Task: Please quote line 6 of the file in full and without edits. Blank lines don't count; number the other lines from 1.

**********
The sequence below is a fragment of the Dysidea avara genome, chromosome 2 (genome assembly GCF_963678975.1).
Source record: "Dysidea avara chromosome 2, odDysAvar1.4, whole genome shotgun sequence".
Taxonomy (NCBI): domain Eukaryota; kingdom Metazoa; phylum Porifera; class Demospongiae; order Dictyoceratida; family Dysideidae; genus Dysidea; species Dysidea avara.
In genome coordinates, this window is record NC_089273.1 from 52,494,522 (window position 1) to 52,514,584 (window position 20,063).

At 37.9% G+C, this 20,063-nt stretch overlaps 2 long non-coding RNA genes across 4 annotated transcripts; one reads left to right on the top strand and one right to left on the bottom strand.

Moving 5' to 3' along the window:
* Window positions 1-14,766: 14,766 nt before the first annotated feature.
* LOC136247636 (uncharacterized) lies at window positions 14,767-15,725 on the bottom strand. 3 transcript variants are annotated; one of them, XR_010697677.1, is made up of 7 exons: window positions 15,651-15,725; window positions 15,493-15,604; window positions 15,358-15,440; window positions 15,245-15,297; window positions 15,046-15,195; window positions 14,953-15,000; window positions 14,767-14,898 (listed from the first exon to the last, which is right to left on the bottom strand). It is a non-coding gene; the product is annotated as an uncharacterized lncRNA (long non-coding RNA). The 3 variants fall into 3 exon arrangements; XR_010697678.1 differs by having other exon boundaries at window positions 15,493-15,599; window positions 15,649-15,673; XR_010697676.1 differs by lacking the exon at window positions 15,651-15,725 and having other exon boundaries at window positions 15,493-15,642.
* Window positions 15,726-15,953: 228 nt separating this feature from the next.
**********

Moving 5' to 3' along the window: